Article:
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Powell Stokes Volatility, Not Clarity

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If the US jobs report had come in as expected, Powell’s speech would have been just another event for markets to parse. Two days earlier, Powell had seemed confident that things were going the Fed’s way. The smoking hot 517,000 jobs changed that. Markets were on tenterhooks. Would he be hawkish?

The market reaction is perhaps best visualised by the swings in the Nasdaq:


Up 1.9% from the lows, down 2.5% from the highs and then up almost 3% to complete the whipsaw effect! Although there were impacts across all markets, from bonds to FX to stocks, the wild swings in the Nasdaq really stood out.

So, what did Powell say to cause all of this?

Ironically, not much different from the press conference. The messaging hasn’t really changed, although the Fed Chair’s relaxed demeanour did turn some heads, with some analysts suggesting that it was akin to taking a victory lap before the game had ended.

The key update markets were waiting for was surrounding the jobs report. Powell clarified that one data point was not enough to deviate from the messaging of the latest decision and outlook. He added that this strength “shows you why we think this will be a process that takes a significant period of time”.

It’s an awkward period for central banks. The balance of risks has shifted. Most central banks consider that rates are now in restrictive territory. The question is if they are sufficiently restrictive, and perhaps more importantly, how long they’ll need to stay there.

Put another way, how much economic destruction will be permitted in the pursuit of lower inflation?

Stocks seem keen to look on the bright side of this. Inflation’s coming down, the worst of the hikes are likely in the past, and employment remains strong. That desired outcome goes by many names: The immaculate disinflation, a soft landing, even Goldilocks.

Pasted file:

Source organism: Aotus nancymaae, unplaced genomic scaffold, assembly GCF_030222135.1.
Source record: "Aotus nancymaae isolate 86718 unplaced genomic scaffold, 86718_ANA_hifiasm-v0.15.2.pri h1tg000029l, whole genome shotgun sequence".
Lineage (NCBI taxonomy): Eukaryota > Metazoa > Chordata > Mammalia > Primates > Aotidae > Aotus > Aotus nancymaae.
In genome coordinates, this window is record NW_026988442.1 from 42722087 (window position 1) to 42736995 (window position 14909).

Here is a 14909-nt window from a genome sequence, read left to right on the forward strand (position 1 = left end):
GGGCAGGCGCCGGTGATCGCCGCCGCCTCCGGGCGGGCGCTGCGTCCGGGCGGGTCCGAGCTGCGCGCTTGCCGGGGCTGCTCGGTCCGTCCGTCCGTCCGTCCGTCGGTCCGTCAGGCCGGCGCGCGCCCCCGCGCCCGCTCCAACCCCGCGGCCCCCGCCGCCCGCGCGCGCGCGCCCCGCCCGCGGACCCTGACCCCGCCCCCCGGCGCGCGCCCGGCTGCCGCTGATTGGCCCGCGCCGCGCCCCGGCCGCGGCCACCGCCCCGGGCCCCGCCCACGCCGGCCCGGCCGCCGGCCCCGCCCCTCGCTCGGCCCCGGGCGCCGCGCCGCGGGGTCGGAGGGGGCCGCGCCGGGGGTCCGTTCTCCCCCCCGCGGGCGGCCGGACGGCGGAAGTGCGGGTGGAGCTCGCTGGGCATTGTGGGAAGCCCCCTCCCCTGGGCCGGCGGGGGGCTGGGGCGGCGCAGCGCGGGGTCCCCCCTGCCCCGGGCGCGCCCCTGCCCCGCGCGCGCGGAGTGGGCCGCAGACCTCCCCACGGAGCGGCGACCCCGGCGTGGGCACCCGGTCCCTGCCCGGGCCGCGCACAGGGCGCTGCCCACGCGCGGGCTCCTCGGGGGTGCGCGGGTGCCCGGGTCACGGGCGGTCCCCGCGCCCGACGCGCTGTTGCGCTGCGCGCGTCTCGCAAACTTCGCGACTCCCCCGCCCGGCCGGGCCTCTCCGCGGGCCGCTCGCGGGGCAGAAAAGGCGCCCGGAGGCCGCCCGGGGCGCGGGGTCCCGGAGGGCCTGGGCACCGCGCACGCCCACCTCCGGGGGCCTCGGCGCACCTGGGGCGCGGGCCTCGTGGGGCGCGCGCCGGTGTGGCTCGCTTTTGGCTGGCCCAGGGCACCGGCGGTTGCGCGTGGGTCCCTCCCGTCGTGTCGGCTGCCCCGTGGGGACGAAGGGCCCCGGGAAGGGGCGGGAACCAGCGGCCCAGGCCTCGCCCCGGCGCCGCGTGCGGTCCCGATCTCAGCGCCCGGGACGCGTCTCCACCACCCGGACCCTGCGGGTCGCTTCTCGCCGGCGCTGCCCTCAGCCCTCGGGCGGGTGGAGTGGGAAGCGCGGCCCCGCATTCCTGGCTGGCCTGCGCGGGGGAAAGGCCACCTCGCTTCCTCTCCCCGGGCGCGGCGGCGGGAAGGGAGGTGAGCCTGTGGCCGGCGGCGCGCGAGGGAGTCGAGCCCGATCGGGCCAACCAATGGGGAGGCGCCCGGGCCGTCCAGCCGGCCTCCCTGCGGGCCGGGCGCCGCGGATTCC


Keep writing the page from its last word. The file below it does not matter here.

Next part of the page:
But the fact remains that lending standards were tightening towards the end of 2022, and demand for credit was also weakening (according to the latest SLOOS lending report).

Slower growth in consumer credit for December is also suggestive of a spending slowdown. The latest report showed outstanding credit only grew by $11.56 billion in the month, well below estimates of $25 billion, and the slowest pace since January 2021.

Perhaps this is just a temporary blip. Weary consumers were simply ‘spent out’ after a volatile year for energy prices, recession fears, housing slowdowns and stock market malaise.

Or perhaps not. Maybe this is evidence of the slowdown that central banks are trying to induce in an effort to quell inflation. That doesn’t mean it’ll be a straight road back to the promised land of 2% inflation though.

As inflation falls, wage rises can filter through, often based on the prior level of inflation. This potentially means more money in people’s pockets, and could result in a second round of spending (and inflation).


If prices or wages tick higher again in the US and/or economic growth really picks up, we could see another round of dollar strength. We mentioned the false EURUSD trendline breaks (highlighted in orange) in January’s Dollar Strong For Now - NFP Key Tomorrow.

Will this one hold or recover?

Not investment advice. Past performance does not guarantee or predict future performance.

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